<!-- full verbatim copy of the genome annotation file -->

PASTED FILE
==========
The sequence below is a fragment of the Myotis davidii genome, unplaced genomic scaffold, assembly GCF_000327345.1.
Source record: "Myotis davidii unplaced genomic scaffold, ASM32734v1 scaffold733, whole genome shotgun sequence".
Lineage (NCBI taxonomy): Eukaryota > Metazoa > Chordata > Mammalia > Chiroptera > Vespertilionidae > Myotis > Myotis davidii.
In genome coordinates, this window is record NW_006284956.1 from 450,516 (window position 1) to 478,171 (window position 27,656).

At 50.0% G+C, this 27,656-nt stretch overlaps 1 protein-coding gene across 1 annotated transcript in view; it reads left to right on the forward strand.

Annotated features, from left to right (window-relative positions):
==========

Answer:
The sequence below is a fragment of the Myotis davidii genome, unplaced genomic scaffold, assembly GCF_000327345.1.
Source record: "Myotis davidii unplaced genomic scaffold, ASM32734v1 scaffold733, whole genome shotgun sequence".
Lineage (NCBI taxonomy): Eukaryota > Metazoa > Chordata > Mammalia > Chiroptera > Vespertilionidae > Myotis > Myotis davidii.
In genome coordinates, this window is record NW_006284956.1 from 450,516 (window position 1) to 478,171 (window position 27,656).

At 50.0% G+C, this 27,656-nt stretch overlaps 1 protein-coding gene across 1 annotated transcript in view; it reads left to right on the forward strand.

Annotated features, from left to right (window-relative positions):